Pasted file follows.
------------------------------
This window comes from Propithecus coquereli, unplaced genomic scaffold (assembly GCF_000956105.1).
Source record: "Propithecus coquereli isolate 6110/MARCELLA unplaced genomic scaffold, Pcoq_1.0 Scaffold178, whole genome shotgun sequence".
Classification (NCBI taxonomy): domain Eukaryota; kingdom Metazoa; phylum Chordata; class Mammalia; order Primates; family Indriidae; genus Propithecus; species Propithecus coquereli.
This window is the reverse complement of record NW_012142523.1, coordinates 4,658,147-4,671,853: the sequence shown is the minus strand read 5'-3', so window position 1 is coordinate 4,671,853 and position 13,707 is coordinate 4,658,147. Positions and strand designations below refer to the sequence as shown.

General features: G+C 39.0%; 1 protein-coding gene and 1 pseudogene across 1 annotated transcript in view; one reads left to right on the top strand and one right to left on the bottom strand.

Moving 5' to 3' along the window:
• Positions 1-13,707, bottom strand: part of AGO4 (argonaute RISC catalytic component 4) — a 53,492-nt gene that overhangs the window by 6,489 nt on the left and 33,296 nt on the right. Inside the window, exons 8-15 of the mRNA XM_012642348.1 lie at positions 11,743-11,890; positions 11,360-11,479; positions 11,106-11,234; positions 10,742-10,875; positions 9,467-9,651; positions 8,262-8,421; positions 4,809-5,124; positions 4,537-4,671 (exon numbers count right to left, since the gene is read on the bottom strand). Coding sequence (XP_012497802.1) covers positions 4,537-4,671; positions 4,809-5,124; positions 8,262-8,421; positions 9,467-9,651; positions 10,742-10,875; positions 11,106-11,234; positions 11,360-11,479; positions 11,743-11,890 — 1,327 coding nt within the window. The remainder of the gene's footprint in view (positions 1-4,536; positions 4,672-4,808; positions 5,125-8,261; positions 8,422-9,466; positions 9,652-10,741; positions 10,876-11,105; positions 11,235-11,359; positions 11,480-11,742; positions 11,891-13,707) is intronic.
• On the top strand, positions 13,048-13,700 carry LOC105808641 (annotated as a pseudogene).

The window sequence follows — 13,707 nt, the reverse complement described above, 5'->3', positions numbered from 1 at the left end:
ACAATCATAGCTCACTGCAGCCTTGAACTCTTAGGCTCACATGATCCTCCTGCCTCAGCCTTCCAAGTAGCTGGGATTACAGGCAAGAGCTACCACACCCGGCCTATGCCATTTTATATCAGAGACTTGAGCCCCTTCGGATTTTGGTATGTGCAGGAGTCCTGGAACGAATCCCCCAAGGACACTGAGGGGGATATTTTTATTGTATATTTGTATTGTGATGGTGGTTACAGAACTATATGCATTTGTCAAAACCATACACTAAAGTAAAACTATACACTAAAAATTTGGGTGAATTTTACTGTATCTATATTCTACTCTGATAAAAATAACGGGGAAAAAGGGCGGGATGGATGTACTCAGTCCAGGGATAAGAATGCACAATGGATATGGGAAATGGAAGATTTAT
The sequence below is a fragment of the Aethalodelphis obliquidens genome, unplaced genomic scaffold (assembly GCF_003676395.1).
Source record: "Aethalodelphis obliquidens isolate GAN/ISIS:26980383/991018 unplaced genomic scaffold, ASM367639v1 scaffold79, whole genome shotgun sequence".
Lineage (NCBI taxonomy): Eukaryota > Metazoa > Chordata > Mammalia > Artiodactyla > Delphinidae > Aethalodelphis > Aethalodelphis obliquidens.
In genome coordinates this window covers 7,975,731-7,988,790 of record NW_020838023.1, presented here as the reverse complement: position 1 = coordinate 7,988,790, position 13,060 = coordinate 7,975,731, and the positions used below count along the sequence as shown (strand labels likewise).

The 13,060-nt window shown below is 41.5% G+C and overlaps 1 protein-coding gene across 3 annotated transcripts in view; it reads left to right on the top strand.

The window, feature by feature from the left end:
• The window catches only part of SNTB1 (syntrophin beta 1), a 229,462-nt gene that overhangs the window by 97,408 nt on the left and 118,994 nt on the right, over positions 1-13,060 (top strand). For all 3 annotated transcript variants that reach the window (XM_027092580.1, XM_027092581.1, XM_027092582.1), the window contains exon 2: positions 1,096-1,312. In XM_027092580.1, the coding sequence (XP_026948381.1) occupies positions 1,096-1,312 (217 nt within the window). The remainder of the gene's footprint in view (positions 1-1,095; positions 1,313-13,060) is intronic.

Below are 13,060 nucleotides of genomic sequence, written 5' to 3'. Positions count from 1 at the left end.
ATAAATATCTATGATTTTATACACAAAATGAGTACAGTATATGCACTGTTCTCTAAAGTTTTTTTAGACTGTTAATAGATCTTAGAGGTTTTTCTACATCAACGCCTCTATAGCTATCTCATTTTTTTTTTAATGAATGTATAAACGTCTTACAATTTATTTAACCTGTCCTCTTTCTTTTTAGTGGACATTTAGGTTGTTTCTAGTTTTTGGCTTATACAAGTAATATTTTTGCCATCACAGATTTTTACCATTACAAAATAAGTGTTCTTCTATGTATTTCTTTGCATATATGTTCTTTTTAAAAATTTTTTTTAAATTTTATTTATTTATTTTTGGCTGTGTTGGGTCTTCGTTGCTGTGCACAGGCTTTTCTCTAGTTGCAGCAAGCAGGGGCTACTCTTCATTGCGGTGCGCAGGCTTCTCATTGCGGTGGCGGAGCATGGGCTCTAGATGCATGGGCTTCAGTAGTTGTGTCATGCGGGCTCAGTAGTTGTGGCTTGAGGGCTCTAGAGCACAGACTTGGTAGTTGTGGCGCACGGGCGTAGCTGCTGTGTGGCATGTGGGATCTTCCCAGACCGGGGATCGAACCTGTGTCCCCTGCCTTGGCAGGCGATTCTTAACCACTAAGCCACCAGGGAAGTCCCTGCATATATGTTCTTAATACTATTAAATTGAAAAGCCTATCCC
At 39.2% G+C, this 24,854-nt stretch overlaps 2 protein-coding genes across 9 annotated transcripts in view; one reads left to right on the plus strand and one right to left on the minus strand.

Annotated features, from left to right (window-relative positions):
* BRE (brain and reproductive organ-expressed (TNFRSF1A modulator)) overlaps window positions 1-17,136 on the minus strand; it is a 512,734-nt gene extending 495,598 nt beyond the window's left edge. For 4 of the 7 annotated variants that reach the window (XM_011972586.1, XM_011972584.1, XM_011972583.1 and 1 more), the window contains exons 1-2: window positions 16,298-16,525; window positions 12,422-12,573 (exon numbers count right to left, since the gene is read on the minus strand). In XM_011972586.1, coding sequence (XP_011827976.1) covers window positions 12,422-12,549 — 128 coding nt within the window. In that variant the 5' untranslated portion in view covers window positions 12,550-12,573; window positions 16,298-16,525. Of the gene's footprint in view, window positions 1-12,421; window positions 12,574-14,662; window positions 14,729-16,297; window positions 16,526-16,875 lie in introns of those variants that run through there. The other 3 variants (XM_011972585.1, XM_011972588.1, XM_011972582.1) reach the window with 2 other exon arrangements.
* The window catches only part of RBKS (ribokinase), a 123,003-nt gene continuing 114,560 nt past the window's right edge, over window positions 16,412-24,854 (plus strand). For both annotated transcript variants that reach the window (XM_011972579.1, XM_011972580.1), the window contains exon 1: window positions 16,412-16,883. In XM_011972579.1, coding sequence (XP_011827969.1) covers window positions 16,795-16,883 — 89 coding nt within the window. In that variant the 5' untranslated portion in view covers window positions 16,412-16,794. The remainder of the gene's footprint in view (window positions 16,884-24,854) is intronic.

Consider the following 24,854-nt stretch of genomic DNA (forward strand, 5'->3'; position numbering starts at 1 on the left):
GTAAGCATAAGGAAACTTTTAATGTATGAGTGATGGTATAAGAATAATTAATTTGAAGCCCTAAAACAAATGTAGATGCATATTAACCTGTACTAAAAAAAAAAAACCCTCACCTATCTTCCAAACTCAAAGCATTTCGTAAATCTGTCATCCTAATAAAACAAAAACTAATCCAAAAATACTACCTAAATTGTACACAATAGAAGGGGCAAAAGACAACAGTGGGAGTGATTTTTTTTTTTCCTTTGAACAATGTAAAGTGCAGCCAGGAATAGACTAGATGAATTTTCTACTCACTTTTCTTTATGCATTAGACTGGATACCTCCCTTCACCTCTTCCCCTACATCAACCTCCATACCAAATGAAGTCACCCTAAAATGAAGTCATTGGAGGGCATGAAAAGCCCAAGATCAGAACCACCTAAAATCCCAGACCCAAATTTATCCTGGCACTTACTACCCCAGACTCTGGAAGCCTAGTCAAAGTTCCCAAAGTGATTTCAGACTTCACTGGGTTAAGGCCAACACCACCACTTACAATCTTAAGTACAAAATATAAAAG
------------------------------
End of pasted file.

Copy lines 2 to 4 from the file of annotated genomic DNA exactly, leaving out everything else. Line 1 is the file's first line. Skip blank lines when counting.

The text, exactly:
Source record: "Propithecus coquereli isolate 6110/MARCELLA unplaced genomic scaffold, Pcoq_1.0 Scaffold178, whole genome shotgun sequence".
Classification (NCBI taxonomy): domain Eukaryota; kingdom Metazoa; phylum Chordata; class Mammalia; order Primates; family Indriidae; genus Propithecus; species Propithecus coquereli.
This window is the reverse complement of record NW_012142523.1, coordinates 4,658,147-4,671,853: the sequence shown is the minus strand read 5'-3', so window position 1 is coordinate 4,671,853 and position 13,707 is coordinate 4,658,147. Positions and strand designations below refer to the sequence as shown.